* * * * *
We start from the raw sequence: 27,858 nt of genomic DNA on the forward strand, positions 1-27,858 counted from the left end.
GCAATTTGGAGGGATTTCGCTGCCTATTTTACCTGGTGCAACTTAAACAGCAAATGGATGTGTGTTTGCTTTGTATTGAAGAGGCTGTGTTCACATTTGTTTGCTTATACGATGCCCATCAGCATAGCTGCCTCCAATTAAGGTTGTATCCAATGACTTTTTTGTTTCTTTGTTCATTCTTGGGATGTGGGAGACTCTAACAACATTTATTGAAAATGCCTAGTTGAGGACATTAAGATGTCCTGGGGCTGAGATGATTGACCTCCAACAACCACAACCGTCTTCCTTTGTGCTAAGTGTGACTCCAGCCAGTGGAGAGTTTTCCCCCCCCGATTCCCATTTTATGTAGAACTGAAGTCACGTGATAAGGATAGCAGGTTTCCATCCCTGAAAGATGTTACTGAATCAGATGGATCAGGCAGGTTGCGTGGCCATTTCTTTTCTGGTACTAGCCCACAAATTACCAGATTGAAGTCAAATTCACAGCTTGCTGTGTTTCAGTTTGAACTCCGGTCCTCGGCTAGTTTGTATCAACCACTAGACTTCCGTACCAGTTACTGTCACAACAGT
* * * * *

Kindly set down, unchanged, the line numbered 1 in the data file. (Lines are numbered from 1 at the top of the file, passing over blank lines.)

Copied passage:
We start from the raw sequence: 27,858 nt of genomic DNA on the forward strand, positions 1-27,858 counted from the left end.